Dismiss Notice
Join Physics Forums Today!
The friendliest, high quality science and math community on the planet! Everyone who loves science is here!

I Question about Einstein's 1905 derivation of E=mc^2

  1. Mar 14, 2016 #1
    Link: https://www.fourmilab.ch/etexts/einstein/E_mc2/www/

    The only part I'm having trouble with is how he gets the plus sign in that 1+(v/c)cos(φ) numerator for the "other" light ray (emitted in the opposite direction of the first).

    My understanding is that the φ he uses in his general Doppler equation represents the angle formed by the source/receiver line-of-sight (as seen by the source at the time of emission) and the receiver's direction of motion (as measured in the source frame). If that's right, then the plus sign in that numerator is equivalent to taking the cosine of (φ + 180°) rather than φ for the "other" light ray.

    So I'm 99% sure that it's an implied symmetry argument, but I don't know how to demonstrate its validity mathematically.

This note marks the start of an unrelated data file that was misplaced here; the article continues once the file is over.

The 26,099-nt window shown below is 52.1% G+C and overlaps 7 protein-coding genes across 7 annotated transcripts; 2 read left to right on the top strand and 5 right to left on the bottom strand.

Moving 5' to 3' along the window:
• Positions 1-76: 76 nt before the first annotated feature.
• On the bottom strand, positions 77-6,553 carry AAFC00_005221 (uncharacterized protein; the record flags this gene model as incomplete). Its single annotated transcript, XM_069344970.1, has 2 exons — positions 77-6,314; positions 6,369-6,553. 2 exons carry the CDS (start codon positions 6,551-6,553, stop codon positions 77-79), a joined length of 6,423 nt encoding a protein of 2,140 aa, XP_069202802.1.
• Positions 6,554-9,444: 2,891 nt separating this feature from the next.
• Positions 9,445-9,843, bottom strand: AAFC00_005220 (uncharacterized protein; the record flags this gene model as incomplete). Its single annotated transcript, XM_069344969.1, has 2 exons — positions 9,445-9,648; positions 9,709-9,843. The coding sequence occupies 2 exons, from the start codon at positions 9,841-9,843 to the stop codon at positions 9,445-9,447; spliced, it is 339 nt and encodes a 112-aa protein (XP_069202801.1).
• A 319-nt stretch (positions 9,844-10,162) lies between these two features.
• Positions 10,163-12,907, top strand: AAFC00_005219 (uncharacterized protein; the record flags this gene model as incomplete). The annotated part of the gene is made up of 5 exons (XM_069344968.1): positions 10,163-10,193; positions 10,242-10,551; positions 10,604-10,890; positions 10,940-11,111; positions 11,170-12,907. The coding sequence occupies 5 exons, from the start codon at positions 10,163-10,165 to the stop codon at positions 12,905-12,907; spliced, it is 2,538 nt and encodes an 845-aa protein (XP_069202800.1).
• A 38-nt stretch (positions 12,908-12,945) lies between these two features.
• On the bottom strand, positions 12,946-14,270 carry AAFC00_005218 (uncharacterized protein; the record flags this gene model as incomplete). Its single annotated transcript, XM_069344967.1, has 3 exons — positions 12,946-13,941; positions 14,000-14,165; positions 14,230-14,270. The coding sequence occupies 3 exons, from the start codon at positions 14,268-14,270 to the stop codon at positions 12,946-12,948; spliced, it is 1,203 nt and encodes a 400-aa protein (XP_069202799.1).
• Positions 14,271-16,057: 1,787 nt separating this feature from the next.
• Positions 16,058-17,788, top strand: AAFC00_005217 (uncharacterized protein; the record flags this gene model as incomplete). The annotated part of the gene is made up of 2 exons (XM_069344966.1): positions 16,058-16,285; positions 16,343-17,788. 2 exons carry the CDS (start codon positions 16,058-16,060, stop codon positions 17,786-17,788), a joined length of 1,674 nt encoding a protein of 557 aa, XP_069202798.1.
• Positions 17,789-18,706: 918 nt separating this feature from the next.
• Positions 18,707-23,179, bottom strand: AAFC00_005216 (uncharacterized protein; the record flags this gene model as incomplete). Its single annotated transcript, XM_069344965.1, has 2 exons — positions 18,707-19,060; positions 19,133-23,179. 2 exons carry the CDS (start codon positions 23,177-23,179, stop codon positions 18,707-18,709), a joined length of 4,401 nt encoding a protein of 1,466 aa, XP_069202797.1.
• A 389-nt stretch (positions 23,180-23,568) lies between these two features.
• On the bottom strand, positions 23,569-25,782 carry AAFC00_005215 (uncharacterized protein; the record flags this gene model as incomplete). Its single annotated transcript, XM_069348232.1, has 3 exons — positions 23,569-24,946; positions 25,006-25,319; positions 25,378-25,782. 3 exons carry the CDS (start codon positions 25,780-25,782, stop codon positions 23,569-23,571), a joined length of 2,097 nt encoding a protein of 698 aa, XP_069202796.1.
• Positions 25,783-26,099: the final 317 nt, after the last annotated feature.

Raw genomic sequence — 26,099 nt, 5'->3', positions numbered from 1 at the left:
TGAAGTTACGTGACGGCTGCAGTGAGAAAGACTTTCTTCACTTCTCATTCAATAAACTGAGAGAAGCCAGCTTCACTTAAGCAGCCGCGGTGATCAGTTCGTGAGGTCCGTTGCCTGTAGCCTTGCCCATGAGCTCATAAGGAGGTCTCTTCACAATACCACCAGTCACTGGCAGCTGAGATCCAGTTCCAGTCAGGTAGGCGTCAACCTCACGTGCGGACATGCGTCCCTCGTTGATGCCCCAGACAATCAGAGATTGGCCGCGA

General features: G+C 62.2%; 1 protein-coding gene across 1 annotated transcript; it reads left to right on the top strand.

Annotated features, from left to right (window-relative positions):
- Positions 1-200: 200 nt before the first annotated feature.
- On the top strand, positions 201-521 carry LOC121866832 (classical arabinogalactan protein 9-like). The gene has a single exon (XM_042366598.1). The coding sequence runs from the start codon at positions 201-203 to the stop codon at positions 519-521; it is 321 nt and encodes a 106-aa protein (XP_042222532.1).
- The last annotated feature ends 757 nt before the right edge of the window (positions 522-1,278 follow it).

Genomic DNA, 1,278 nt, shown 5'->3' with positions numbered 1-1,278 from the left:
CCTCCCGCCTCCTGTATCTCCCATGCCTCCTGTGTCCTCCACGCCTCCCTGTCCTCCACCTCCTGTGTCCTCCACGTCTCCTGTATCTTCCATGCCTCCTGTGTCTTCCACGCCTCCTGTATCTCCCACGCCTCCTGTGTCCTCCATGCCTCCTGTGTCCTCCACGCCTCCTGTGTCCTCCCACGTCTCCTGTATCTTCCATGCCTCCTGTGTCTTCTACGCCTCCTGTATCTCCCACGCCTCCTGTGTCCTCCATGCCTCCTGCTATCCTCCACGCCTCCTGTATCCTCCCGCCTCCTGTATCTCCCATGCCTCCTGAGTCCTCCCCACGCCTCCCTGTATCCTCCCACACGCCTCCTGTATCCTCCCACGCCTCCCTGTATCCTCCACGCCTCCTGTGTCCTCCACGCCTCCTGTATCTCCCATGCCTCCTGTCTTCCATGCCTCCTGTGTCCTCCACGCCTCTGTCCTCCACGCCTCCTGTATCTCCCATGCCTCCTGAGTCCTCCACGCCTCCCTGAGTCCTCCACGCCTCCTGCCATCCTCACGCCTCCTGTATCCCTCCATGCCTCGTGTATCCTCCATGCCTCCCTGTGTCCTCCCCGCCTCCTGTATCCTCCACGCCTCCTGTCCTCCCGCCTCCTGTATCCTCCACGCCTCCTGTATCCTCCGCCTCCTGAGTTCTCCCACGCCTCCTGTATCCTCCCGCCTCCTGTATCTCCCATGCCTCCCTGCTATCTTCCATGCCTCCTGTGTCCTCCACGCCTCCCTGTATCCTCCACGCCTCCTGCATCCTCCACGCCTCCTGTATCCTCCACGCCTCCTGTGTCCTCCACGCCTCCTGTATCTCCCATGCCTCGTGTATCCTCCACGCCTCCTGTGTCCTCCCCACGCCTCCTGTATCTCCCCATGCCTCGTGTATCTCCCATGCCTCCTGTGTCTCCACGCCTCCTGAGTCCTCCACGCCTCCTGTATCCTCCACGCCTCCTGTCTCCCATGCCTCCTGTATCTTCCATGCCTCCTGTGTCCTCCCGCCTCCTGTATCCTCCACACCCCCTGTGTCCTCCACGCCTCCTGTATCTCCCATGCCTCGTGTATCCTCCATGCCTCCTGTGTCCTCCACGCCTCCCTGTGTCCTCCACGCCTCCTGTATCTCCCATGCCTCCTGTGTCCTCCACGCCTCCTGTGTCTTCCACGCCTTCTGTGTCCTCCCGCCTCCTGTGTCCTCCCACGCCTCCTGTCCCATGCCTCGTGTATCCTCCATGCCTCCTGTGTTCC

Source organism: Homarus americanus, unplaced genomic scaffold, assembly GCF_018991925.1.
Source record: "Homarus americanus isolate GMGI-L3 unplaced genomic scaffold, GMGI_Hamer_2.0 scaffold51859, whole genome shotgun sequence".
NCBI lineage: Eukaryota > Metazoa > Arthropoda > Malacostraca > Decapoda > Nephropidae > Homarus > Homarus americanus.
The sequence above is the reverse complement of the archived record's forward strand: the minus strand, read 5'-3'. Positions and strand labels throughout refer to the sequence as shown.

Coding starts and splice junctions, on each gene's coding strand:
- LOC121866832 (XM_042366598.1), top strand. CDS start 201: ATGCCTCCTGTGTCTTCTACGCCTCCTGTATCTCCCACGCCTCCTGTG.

Can anyone help me out?
     
  2. jcsd
  3. Mar 14, 2016 #2
    I think maybe I've misunderstood what the angle represents, and that this is much simpler than I suspected.
     
  4. Mar 15, 2016 #3

    stevendaryl

    User Avatar
    Staff Emeritus
    Science Advisor

    If two photons are sent in opposite directions, and one makes an angle of [itex]\varphi[/itex] with respect to the x-axis, then the other makes an angle of [itex]\varphi + 180^o[/itex] with respect to the x axis. So for the transformation of frequency, etc., for the second photon, you just replace [itex]\varphi[/itex] by [itex]\varphi + 180^o[/itex].
     
Know someone interested in this topic? Share this thread via Reddit, Google+, Twitter, or Facebook

Have something to add?
Draft saved Draft deleted



Similar Discussions: Question about Einstein's 1905 derivation of E=mc^2
  1. A question about E=mc^2 (Replies: 16)

  2. Questions about E=mc^2 (Replies: 25)

  3. Derivation of E=mc^2 (Replies: 6)

Loading...